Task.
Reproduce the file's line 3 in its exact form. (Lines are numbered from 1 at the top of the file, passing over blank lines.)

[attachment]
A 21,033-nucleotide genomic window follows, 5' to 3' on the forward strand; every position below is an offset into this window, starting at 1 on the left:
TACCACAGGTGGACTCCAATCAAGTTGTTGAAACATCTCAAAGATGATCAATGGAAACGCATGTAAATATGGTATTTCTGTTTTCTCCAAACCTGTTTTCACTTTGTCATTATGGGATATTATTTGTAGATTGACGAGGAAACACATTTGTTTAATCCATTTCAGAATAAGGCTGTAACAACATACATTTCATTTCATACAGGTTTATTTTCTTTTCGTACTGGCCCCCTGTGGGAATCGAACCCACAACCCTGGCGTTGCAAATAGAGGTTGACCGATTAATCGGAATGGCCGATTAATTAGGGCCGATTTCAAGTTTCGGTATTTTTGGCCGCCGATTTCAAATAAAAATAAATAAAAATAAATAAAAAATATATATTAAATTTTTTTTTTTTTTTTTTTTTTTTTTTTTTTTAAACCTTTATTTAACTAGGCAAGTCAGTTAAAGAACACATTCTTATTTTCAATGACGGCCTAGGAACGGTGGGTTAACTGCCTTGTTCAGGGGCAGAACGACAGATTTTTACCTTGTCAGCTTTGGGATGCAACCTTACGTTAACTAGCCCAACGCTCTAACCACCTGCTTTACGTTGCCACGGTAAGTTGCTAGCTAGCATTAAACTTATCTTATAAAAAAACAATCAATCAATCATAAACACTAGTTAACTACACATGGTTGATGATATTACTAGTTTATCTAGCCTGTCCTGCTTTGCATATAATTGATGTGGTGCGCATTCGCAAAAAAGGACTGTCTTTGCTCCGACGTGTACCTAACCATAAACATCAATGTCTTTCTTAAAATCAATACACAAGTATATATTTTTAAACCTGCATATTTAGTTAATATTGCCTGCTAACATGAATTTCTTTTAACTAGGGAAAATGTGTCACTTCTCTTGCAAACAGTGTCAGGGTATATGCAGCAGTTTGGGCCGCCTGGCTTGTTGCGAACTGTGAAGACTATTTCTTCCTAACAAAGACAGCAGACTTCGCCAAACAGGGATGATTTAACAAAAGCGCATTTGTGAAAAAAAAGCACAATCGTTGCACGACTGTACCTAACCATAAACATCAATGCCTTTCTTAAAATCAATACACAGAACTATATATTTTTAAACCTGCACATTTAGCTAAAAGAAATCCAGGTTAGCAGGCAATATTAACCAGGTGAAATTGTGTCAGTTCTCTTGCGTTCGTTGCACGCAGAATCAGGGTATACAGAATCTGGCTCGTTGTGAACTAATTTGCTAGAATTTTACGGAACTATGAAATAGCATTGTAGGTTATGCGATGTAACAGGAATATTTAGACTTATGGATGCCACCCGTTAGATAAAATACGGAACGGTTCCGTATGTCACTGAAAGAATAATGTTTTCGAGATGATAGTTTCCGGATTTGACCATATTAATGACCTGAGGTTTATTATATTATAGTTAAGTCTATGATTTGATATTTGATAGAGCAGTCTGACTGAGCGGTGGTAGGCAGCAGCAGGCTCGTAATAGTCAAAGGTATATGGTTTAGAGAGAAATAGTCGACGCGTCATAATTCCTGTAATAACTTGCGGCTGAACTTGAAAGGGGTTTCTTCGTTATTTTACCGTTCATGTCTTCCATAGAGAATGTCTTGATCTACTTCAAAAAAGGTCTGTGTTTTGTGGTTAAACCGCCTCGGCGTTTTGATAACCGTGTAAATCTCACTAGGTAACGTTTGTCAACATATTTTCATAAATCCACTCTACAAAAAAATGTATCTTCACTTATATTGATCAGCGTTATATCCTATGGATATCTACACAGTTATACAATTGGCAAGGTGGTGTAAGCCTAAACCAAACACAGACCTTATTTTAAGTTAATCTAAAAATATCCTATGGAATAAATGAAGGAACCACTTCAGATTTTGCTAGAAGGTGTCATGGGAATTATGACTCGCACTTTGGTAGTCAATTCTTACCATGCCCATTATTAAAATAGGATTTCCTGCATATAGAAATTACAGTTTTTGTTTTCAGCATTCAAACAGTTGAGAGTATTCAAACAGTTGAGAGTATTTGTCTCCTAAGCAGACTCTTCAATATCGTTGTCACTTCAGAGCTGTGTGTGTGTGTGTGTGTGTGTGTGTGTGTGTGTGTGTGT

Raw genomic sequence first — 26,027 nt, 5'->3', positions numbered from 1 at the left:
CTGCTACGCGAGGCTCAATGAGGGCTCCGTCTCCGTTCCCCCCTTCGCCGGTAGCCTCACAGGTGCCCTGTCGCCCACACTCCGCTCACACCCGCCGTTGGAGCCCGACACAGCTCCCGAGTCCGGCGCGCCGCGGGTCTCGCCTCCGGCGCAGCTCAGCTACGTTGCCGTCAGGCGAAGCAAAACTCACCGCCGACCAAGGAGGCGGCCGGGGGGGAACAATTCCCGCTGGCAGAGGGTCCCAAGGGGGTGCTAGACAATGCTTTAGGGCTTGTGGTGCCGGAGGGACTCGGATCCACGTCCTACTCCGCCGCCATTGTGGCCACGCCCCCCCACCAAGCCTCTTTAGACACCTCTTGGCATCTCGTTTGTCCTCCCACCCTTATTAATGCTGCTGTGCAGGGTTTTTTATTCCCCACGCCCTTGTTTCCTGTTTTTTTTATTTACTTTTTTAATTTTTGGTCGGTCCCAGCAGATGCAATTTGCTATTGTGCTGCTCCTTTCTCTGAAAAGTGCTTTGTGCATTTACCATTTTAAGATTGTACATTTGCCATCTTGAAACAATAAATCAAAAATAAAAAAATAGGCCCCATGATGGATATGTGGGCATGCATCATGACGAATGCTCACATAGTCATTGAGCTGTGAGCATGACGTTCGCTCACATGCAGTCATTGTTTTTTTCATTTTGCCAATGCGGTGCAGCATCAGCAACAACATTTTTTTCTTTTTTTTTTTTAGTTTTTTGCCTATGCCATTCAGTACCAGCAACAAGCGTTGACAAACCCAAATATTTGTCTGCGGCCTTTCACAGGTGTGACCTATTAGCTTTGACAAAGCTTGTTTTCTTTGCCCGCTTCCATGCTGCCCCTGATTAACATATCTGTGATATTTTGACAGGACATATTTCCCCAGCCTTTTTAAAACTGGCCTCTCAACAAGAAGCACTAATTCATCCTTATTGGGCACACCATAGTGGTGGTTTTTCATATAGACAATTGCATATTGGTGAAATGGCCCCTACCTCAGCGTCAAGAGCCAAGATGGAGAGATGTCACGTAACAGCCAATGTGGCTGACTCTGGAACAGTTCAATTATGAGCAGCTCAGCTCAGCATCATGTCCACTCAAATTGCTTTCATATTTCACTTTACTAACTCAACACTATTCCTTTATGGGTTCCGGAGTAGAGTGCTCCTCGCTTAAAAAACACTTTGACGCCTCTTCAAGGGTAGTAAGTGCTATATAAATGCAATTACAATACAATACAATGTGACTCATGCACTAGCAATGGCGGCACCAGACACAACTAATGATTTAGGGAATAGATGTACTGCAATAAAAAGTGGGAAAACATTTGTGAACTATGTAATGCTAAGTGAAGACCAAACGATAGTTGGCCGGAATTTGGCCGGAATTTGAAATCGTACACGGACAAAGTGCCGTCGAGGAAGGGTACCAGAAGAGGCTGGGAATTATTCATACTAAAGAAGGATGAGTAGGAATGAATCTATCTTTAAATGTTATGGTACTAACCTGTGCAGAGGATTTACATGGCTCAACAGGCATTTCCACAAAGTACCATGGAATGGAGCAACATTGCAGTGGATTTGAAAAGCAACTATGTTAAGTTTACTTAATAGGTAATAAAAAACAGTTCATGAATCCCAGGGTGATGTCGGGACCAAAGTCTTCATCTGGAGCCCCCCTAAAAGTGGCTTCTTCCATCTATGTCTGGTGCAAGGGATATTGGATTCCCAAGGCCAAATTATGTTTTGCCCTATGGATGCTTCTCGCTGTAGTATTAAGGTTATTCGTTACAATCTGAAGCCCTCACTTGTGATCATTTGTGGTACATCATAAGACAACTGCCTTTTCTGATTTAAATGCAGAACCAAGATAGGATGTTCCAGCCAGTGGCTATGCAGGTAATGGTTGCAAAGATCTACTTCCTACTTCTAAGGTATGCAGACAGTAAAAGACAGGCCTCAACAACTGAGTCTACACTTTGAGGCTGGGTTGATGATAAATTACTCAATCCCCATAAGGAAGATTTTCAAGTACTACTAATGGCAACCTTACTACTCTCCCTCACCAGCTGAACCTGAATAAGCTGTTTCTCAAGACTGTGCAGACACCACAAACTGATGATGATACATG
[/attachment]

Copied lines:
Raw genomic sequence first — 26,027 nt, 5'->3', positions numbered from 1 at the left: